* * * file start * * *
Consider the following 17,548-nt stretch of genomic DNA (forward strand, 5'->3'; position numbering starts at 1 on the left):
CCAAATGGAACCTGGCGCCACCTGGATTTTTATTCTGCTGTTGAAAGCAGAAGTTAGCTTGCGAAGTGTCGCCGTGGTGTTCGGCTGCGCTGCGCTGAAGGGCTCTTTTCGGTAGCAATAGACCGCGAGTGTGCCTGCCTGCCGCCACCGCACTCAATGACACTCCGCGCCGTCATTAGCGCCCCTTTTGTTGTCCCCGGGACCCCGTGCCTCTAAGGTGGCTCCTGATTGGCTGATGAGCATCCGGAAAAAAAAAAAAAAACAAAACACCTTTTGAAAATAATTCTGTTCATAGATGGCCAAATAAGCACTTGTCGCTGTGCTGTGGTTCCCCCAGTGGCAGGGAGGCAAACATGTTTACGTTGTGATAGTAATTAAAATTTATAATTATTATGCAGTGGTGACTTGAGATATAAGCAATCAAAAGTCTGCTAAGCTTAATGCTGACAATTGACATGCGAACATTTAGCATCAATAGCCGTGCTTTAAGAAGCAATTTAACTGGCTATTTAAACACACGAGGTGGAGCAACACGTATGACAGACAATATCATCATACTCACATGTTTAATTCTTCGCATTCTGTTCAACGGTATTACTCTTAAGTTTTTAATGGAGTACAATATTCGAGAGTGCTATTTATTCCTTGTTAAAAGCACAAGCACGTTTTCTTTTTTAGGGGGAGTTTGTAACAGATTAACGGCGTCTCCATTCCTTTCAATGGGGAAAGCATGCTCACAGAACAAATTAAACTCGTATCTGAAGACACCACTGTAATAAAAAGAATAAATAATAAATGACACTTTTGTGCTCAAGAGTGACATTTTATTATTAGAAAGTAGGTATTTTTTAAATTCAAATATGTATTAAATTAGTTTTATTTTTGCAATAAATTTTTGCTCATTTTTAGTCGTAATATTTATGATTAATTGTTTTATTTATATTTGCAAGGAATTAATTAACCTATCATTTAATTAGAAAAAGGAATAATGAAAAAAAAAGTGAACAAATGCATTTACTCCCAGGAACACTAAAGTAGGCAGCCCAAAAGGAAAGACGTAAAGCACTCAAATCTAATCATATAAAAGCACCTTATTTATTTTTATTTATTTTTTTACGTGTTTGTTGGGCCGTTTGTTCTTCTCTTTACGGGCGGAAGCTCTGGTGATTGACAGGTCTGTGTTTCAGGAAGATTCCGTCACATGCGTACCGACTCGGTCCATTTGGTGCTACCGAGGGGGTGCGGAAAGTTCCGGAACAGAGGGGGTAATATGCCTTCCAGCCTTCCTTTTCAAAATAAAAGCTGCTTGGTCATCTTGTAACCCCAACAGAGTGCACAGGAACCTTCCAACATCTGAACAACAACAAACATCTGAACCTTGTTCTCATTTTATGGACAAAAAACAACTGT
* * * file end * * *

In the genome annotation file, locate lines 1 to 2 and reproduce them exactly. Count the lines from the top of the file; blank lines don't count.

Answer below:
Consider the following 17,548-nt stretch of genomic DNA (forward strand, 5'->3'; position numbering starts at 1 on the left):
CCAAATGGAACCTGGCGCCACCTGGATTTTTATTCTGCTGTTGAAAGCAGAAGTTAGCTTGCGAAGTGTCGCCGTGGTGTTCGGCTGCGCTGCGCTGAAGGGCTCTTTTCGGTAGCAATAGACCGCGAGTGTGCCTGCCTGCCGCCACCGCACTCAATGACACTCCGCGCCGTCATTAGCGCCCCTTTTGTTGTCCCCGGGACCCCGTGCCTCTAAGGTGGCTCCTGATTGGCTGATGAGCATCCGGAAAAAAAAAAAAAAACAAAACACCTTTTGAAAATAATTCTGTTCATAGATGGCCAAATAAGCACTTGTCGCTGTGCTGTGGTTCCCCCAGTGGCAGGGAGGCAAACATGTTTACGTTGTGATAGTAATTAAAATTTATAATTATTATGCAGTGGTGACTTGAGATATAAGCAATCAAAAGTCTGCTAAGCTTAATGCTGACAATTGACATGCGAACATTTAGCATCAATAGCCGTGCTTTAAGAAGCAATTTAACTGGCTATTTAAACACACGAGGTGGAGCAACACGTATGACAGACAATATCATCATACTCACATGTTTAATTCTTCGCATTCTGTTCAACGGTATTACTCTTAAGTTTTTAATGGAGTACAATATTCGAGAGTGCTATTTATTCCTTGTTAAAAGCACAAGCACGTTTTCTTTTTTAGGGGGAGTTTGTAACAGATTAACGGCGTCTCCATTCCTTTCAATGGGGAAAGCATGCTCACAGAACAAATTAAACTCGTATCTGAAGACACCACTGTAATAAAAAGAATAAATAATAAATGACACTTTTGTGCTCAAGAGTGACATTTTATTATTAGAAAGTAGGTATTTTTTAAATTCAAATATGTATTAAATTAGTTTTATTTTTGCAATAAATTTTTGCTCATTTTTAGTCGTAATATTTATGATTAATTGTTTTATTTATATTTGCAAGGAATTAATTAACCTATCATTTAATTAGAAAAAGGAATAATGAAAAAAAAAGTGAACAAATGCATTTACTCCCAGGAACACTAAAGTAGGCAGCCCAAAAGGAAAGACGTAAAGCACTCAAATCTAATCATATAAAAGCACCTTATTTATTTTTATTTATTTTTTTACGTGTTTGTTGGGCCGTTTGTTCTTCTCTTTACGGGCGGAAGCTCTGGTGATTGACAGGTCTGTGTTTCAGGAAGATTCCGTCACATGCGTACCGACTCGGTCCATTTGGTGCTACCGAGGGGGTGCGGAAAGTTCCGGAACAGAGGGGGTAATATGCCTTCCAGCCTTCCTTTTCAAAATAAAAGCTGCTTGGTCATCTTGTAACCCCAACAGAGTGCACAGGAACCTTCCAACATCTGAACAACAACAAACATCTGAACCTTGTTCTCATTTTATGGACAAAAAACAACTGT